|Monday, 03 November 2008 18:07|
Born: November 3, 1920, Asi Gonia, Crete
Died: January 29, 2006, Canea, Crete
Notable because: From a background of deep poverty and very little education, became a war hero, was locked up by the Greeks for many Months after the war and forced to endure many privations. His exposure to educated men in the War helped him to become a man of letters. He wrote 'The Cretan Runner' and went on to translate the works of Homer from Ancient Greek to Cretan dialect. Once ran the entire breadth of Crete in one night - possibly 140 km's across wild mountainous terrain - to carry important information for the war effort.
George Psychoundakis was a Greek Resistance fighter on Crete during the Second World War. He was a shepherd, a war hero and an author. He served as dispatch runner between Petro Petrakas and Papadakis behind the German lines for the Cretan resistance Movement and later, from 1941 to 1945, for the Special Operations Executive (SOE). During the postwar years he was at first mistakenly imprisoned as a deserter and wrote his memoirs which achieved worldwide success and finally he translated key classical texts into Cretan. He was married to Sofia and had three children.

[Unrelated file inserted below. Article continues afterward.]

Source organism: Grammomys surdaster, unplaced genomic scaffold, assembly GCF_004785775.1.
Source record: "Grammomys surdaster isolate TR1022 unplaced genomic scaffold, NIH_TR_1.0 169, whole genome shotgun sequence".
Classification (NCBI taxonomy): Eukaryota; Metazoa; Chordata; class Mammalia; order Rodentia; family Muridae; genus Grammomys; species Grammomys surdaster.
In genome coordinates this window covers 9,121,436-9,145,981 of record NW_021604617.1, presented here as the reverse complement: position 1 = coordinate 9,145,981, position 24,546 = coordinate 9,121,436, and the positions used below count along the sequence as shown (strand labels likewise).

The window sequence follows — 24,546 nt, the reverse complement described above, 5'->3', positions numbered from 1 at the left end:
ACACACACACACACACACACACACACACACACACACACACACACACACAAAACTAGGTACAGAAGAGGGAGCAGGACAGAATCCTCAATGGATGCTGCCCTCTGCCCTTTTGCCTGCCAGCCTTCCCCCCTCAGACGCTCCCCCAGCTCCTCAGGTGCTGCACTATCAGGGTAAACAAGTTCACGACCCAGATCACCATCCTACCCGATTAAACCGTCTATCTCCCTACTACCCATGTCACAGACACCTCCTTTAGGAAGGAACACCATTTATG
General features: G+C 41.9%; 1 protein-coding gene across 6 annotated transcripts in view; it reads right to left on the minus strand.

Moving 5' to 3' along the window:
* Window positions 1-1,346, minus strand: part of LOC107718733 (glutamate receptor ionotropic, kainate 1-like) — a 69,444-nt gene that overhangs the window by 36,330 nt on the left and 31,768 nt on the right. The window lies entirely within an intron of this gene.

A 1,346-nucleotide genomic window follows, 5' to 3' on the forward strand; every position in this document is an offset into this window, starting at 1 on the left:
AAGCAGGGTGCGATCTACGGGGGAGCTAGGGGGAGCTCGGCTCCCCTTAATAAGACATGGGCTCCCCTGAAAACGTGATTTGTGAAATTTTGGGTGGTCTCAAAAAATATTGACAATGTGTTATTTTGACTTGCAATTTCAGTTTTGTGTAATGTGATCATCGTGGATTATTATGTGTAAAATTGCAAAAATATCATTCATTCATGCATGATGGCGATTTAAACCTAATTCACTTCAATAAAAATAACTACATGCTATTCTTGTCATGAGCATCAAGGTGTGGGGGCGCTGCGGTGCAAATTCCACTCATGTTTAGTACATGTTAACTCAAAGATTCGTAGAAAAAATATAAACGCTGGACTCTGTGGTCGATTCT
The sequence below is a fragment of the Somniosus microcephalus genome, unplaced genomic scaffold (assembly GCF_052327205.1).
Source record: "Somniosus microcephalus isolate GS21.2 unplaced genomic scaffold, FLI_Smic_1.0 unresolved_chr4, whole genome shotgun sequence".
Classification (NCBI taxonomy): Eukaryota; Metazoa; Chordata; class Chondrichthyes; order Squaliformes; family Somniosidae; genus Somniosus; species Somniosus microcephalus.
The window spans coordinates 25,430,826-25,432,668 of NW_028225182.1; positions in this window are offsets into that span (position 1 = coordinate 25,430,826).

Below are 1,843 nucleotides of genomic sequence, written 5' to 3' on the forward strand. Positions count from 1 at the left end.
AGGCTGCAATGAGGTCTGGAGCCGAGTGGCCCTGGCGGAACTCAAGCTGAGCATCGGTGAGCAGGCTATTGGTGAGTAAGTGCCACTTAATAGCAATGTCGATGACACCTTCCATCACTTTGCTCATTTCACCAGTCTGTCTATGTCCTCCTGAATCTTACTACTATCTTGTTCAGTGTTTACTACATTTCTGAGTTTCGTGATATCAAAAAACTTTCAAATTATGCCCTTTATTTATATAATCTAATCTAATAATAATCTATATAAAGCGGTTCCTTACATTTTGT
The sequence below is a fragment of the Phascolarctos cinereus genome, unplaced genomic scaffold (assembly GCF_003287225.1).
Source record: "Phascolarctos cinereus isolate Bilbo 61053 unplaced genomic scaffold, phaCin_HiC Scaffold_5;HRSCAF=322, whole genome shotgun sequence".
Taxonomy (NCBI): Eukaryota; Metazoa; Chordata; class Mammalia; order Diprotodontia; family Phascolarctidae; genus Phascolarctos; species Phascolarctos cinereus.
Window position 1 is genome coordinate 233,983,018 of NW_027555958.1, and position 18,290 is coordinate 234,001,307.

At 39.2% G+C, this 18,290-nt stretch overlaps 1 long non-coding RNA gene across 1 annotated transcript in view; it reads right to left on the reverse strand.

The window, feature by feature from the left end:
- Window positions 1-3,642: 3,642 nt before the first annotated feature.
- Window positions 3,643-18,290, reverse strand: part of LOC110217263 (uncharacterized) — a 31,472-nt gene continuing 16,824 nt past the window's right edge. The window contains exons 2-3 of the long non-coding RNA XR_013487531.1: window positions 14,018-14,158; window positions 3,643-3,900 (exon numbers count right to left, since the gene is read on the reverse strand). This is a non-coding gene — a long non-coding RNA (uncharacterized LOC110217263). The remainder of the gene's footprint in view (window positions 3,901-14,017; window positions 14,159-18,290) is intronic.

George Psychoundakis was born in Asi Gonia (Αση Γωνιά), a village of a few hundred people high in the valley of the Mouselas valley in western Crete, the village was not serviced by a road until the 1950s. He was the penultimate son of Nicolas and Angeliké and belonged to one of the poorest families in the village. They lived in a one roomed home with an earth floor. After a minimum of tuition in the village school he became a shepherd, tending his family's few sheep and goats, an occupation which enabled him to develop an intimate knowledge of his part of the island. In the coming war caves would be used to live in and store weapons, and goat tracks would be used to carry messages, goods and people. Crete had a tradition of resistance to invaders, the island only obtained its freedom from Turkey in 1898, the numerous insurrections during the long occupation together with the mountainous terrain helped maintain an independence of character and willingness to bear and use arms.